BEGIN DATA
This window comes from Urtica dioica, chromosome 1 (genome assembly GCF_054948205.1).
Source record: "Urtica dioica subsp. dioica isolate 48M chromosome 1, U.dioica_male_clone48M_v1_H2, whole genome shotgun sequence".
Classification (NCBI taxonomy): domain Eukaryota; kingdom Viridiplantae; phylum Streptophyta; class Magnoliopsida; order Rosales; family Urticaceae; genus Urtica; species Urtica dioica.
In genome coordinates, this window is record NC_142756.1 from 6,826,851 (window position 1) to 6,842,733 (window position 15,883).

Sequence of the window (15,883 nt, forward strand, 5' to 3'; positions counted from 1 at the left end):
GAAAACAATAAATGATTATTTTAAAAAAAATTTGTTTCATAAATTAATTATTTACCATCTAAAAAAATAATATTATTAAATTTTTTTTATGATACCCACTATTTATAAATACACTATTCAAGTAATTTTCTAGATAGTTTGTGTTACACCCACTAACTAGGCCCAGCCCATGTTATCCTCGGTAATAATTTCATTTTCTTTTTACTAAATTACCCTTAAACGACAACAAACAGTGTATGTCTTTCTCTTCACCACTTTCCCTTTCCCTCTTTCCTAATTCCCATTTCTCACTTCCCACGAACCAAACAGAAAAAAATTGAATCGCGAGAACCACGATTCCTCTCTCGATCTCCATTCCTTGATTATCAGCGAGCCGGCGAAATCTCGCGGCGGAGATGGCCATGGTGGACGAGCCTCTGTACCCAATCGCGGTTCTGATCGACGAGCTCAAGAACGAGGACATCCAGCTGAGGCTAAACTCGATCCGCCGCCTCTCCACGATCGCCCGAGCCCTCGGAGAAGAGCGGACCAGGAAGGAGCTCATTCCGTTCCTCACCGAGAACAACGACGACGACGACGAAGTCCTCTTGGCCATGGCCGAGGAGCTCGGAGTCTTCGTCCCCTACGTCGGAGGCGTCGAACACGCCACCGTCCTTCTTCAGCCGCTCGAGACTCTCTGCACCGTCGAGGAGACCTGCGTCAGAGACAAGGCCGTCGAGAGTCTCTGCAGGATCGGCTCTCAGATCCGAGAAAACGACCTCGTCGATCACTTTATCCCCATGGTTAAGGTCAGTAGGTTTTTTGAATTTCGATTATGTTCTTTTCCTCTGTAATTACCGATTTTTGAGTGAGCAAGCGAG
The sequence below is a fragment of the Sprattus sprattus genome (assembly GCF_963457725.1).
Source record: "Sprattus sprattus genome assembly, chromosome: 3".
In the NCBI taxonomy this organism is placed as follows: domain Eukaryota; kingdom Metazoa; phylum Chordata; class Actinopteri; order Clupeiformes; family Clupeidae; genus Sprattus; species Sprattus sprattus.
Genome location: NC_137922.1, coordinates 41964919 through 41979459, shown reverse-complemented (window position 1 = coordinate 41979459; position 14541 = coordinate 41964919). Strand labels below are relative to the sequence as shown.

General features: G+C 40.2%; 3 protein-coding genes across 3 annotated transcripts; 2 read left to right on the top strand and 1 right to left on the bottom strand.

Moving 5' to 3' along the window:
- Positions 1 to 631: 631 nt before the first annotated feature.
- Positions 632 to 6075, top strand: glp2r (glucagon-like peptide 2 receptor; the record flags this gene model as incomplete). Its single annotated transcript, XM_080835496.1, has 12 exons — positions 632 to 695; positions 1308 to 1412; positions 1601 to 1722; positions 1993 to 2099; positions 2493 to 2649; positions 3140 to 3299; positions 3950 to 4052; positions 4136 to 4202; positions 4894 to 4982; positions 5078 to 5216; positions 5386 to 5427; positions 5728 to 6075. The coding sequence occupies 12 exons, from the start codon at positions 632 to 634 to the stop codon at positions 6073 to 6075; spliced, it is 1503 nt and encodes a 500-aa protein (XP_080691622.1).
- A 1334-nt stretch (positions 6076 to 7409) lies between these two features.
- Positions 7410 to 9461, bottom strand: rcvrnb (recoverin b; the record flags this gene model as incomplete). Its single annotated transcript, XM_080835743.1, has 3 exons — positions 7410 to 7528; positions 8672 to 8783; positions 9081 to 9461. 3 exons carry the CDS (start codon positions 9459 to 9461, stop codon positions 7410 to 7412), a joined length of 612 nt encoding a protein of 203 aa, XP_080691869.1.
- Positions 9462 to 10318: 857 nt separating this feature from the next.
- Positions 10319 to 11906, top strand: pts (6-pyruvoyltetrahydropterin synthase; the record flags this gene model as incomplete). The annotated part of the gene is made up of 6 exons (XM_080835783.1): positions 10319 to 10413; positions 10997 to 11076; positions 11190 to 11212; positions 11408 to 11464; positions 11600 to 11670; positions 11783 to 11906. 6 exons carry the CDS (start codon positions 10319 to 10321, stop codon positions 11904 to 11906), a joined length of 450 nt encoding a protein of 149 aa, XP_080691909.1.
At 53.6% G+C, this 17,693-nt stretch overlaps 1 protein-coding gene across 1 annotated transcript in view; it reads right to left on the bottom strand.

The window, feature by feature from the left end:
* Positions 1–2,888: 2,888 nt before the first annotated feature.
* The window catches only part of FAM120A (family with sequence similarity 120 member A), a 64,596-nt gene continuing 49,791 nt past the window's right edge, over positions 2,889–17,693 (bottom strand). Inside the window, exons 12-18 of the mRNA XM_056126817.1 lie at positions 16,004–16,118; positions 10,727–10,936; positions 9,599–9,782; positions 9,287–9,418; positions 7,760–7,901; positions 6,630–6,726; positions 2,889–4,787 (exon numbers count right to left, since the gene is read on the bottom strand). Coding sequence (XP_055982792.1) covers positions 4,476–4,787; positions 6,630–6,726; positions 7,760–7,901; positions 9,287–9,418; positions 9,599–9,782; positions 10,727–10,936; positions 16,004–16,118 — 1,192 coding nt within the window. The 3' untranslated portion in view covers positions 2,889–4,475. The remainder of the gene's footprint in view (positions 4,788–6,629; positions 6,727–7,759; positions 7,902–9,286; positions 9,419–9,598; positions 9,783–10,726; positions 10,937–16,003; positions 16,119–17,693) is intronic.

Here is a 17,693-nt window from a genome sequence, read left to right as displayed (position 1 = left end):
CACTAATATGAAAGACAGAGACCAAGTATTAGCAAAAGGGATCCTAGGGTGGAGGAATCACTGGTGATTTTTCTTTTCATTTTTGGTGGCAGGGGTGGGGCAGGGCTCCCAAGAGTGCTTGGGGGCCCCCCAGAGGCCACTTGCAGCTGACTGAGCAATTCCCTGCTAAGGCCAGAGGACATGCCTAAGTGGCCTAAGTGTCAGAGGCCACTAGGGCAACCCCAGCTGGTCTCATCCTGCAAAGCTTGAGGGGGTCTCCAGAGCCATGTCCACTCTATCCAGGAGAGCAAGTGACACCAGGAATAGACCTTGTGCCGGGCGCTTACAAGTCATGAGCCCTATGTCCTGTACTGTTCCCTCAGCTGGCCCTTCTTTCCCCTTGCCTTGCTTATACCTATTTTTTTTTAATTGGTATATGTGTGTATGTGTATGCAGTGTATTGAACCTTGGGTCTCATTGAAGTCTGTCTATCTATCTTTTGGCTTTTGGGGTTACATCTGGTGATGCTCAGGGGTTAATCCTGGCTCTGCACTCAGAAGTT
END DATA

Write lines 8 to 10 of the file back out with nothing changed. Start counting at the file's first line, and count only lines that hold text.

Source record: "Sprattus sprattus genome assembly, chromosome: 3".
In the NCBI taxonomy this organism is placed as follows: domain Eukaryota; kingdom Metazoa; phylum Chordata; class Actinopteri; order Clupeiformes; family Clupeidae; genus Sprattus; species Sprattus sprattus.
Genome location: NC_137922.1, coordinates 41964919 through 41979459, shown reverse-complemented (window position 1 = coordinate 41979459; position 14541 = coordinate 41964919). Strand labels below are relative to the sequence as shown.